NO, that's not what it means, you totally misunderstood the change... if the user turns off the password manager then it stays off.
This change affects only when a web SITE specifies the parameter autocomplete=off on a password input field, the browser will ignore that and instead will use the USER's preference instead of the SITE's preference: if the user has the password manager enabled then it will use that for autocomplete. If the user has disabled the password manager then it stays disabled.
without access to WinXP source code i don't see how they can provide updates... maybe they thought they could rely on Microsoft's EMET ?
i'ts already been bypassed, even on latest windows OS's
quote: "Researchers took a real-world IE exploit and tweaked it until they had a complete bypass of EMET's ROP, heap spray, SEHOP, ASLR, and DEP mitigations"
"Files that demanded higher throughput, which meant that more users were accessing those files simultaneously, were stored on faster servers ... [..snip...]...has purposefully made their rapid and repeated distribution a primary focus of their infrastructure"
yep.. looks like akamai.com's modus operandi ... shut them down too! (/sarcasm)
oh wait.. can't do that...
even NASA or the Australian Government or Autodesk uses Akamai services.... or a whole TON of US Government Agencies... shut them down too! :p
first thing i thought (ok..second, first was "wtf! they admit it") when seeing that octopus was yummy....a lot of meat to cook Takoyaki there... who starts to chop the arms and who brings the sauce?
you've been lost up Uranus
roflmao... i think a proctologist has made subtle changes to the article before it went live :p
edit: woooot.. we have an EDIT button! cheers!
Can we fit them to sharks also and train them?
We might then get a remote-controlled shark... next step is just to add lasers to a shark's dorsal package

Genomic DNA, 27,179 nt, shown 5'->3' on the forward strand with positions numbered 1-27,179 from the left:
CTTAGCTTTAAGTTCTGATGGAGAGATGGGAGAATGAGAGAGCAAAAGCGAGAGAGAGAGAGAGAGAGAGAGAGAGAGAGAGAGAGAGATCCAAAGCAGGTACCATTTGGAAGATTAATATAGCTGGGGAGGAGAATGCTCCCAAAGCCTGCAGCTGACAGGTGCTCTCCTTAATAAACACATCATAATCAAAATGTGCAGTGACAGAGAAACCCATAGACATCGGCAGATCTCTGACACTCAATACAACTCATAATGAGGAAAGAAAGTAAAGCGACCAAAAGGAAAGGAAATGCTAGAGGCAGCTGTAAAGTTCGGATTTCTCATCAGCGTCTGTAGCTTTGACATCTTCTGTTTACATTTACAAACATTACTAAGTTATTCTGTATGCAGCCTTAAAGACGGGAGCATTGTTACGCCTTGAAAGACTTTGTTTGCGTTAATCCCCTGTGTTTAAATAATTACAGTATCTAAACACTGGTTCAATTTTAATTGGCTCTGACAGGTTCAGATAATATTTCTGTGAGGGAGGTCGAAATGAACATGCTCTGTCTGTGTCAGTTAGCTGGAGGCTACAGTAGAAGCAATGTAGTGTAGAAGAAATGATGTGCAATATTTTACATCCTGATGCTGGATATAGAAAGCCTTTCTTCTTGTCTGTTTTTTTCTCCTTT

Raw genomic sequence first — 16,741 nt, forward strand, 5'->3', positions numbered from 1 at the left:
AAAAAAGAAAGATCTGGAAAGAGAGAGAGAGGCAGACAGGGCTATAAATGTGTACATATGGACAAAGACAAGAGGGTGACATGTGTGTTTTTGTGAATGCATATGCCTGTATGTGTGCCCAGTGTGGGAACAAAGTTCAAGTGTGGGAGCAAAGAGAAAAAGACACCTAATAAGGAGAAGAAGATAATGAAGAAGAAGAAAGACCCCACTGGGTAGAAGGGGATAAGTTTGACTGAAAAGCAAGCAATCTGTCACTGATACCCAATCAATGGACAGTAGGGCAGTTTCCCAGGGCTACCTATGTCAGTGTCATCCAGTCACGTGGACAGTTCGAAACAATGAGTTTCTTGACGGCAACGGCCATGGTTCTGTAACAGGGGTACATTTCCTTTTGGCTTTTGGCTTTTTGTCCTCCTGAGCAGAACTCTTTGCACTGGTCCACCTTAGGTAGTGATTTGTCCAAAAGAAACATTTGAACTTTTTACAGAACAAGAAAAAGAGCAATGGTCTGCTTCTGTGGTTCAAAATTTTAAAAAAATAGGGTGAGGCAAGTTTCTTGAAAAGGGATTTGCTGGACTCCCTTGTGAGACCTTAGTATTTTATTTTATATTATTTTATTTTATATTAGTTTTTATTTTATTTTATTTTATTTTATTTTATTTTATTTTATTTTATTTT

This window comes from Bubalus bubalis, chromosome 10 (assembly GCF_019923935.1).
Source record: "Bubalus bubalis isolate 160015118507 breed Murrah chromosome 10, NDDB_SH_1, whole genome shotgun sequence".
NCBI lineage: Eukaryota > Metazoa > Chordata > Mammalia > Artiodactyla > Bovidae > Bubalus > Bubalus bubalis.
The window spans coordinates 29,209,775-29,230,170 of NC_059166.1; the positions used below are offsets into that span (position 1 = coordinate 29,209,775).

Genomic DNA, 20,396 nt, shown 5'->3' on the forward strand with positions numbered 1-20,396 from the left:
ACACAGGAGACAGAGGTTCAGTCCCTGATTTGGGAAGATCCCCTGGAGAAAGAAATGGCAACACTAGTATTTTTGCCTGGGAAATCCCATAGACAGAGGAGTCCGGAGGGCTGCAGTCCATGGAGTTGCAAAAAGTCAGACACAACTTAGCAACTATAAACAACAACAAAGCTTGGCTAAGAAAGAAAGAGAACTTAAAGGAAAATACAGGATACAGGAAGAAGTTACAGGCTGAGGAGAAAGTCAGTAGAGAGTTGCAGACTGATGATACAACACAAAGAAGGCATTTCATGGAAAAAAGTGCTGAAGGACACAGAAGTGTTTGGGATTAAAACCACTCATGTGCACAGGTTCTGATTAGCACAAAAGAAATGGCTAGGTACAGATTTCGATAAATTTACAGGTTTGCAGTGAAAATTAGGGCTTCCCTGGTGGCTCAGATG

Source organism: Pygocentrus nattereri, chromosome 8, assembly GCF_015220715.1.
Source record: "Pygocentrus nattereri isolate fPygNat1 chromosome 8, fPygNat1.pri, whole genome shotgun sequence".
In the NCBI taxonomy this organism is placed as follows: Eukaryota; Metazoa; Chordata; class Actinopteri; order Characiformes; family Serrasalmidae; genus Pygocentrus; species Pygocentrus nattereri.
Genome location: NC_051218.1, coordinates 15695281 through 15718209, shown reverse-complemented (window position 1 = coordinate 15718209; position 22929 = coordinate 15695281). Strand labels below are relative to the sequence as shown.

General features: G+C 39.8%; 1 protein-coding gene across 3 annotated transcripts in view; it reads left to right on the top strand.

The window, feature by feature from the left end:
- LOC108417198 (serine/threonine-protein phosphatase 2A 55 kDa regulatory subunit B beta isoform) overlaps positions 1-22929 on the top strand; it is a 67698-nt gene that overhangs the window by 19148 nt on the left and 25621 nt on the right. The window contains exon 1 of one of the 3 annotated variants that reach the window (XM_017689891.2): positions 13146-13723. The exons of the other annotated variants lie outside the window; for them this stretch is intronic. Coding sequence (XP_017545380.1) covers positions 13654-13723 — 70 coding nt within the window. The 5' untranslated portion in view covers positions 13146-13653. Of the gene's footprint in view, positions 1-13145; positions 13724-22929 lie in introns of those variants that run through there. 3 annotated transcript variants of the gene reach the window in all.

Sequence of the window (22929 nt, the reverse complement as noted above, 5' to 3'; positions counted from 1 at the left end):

Diigo is far worse... if you're logged in with ANY account you can download ANYONE ELSE's exported bookmarks if you manage to get the download key (looks like a MD5 sum slightly modified) for one.
The site doesn't check that the file actually belongs to you, only that you're logged in with a diigo account. (it used to be that the site didn't even check that you're logged in, but they added a login check sometimes last year).
even data for PAST ACCOUNTS, that are currently deleted, can be downloaded. Diigo doesn't allow you to delete ANY EXPORT files even if the account that generated them is deleted by the user.
rofl @ user interface on that thing
i think that interface makes a nice 3rd pane to this comparison:
"ACTA" as such might be dead and buried but its contents is risen back copypasta-style in the form of CETA and TPP:
"Only to the size of the hammer," - this is my rule too :)
i think your interpretation of the new DMCA extemptions is a bit flawed: true, unlocking is still freely allowed BUT that will last ONLY UNTIL January 2013. After that you must have the carrier's permission (and assistance) to do so:
No more unlocking
In 2006 and 2010, the Librarian of Congress had permitted users to unlock their phones to take them to a new carrier. Now that's coming to an end. While the new rules do contain a provision allowing phone unlocking, it comes with a crippling caveat: the phone must have been "originally acquired from the operator of a wireless telecommunications network or retailer no later than ninety days after the effective date of this exemption."